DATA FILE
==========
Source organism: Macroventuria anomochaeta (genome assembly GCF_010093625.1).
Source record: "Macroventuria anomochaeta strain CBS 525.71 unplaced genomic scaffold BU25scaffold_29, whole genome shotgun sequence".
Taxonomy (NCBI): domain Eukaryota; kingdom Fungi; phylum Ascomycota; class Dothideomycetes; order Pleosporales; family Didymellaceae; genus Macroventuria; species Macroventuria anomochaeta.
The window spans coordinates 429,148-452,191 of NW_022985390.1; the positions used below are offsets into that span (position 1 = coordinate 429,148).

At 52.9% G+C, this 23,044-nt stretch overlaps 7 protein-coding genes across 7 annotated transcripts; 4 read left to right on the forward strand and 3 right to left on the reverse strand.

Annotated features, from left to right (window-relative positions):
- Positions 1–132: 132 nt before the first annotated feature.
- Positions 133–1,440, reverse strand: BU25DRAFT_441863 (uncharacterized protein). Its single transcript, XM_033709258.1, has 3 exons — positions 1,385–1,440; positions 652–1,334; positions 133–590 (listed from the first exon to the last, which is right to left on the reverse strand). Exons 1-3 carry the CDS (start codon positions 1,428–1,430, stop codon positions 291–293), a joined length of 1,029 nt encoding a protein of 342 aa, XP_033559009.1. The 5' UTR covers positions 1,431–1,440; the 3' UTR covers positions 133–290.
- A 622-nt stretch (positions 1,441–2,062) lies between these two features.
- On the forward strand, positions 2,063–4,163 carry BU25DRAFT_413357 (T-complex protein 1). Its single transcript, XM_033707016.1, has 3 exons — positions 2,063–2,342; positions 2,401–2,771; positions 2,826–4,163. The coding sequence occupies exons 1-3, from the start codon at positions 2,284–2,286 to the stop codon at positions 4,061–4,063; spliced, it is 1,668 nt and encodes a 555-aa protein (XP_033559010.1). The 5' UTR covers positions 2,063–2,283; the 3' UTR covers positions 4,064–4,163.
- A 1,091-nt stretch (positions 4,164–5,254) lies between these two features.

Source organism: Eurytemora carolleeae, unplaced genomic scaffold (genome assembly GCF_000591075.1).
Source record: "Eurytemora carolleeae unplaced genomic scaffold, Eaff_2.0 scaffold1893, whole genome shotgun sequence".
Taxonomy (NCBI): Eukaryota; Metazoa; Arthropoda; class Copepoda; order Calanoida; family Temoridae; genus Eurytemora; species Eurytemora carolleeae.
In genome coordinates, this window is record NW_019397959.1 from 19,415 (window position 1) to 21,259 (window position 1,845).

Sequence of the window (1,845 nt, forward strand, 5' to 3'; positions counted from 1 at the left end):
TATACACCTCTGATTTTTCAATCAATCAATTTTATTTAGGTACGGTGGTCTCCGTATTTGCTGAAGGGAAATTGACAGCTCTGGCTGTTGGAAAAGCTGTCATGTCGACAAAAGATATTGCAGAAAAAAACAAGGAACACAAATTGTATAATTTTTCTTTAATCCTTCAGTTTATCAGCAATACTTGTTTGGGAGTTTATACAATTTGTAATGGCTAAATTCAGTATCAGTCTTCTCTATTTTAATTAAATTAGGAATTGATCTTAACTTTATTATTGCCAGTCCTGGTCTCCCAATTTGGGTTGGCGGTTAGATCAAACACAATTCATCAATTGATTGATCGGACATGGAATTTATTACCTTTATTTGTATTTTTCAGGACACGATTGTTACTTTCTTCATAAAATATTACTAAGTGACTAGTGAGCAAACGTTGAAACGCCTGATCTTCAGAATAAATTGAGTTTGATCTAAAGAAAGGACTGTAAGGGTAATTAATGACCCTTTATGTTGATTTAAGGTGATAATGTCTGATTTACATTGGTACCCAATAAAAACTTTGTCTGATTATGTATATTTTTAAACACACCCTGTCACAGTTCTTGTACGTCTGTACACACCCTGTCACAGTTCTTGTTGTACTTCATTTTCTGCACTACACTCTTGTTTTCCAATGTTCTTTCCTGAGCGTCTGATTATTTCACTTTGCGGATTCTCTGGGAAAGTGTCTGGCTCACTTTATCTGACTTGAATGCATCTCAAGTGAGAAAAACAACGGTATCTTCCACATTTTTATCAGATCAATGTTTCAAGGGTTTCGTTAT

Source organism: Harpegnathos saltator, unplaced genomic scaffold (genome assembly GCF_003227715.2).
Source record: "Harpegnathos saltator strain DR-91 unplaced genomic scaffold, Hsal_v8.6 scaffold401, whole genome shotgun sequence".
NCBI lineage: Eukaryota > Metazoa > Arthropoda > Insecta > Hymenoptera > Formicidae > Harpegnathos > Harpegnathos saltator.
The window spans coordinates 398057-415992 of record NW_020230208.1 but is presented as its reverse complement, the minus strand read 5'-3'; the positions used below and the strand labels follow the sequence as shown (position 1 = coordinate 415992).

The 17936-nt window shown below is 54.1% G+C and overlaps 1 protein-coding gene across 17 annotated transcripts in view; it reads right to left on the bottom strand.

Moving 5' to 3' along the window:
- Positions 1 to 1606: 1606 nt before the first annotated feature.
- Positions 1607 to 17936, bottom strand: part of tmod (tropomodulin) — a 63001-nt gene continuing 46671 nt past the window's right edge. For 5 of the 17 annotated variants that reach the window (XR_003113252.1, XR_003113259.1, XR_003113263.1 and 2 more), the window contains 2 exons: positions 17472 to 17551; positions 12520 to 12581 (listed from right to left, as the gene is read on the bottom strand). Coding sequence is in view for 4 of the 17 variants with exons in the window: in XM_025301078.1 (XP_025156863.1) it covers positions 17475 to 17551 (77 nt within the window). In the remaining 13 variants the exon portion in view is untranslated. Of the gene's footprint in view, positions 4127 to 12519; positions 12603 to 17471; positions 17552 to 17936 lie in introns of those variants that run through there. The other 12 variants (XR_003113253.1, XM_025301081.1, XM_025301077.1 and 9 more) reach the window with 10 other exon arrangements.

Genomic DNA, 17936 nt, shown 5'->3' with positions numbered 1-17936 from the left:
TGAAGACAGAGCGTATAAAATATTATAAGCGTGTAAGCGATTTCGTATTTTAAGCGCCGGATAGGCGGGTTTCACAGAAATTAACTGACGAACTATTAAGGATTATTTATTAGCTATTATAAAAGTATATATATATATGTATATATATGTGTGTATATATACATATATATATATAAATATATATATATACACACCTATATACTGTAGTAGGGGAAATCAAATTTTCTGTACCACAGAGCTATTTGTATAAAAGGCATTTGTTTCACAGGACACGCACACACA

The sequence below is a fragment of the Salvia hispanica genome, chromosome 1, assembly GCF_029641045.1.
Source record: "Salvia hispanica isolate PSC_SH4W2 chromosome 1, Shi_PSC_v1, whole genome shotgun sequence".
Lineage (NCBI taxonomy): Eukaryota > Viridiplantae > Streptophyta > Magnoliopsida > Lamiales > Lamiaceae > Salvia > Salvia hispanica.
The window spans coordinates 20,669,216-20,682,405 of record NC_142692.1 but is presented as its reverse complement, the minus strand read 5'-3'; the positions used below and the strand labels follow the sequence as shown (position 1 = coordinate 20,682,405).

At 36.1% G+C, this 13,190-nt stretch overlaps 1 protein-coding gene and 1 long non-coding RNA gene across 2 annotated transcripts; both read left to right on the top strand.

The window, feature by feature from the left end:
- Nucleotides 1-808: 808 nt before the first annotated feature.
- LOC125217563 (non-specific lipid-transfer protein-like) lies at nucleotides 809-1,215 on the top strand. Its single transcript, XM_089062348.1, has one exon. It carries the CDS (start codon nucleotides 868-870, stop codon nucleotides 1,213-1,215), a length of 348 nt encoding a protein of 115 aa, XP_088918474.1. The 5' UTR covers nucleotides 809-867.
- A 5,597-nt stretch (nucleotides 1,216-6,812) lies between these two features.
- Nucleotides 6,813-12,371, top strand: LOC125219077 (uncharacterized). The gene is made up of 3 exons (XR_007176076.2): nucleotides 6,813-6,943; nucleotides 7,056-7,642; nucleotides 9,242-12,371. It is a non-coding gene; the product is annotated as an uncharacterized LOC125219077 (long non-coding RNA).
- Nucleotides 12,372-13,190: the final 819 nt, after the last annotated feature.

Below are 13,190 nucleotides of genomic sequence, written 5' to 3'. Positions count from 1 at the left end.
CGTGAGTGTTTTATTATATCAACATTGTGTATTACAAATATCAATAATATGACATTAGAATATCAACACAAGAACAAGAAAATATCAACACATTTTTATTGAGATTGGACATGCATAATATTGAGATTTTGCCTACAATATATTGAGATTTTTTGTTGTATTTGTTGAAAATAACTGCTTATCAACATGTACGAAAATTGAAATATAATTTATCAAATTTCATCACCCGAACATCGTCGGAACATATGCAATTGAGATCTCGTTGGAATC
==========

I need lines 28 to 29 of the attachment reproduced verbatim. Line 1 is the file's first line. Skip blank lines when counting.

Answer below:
The sequence below is a fragment of the Salvia hispanica genome, chromosome 1, assembly GCF_029641045.1.
Source record: "Salvia hispanica isolate PSC_SH4W2 chromosome 1, Shi_PSC_v1, whole genome shotgun sequence".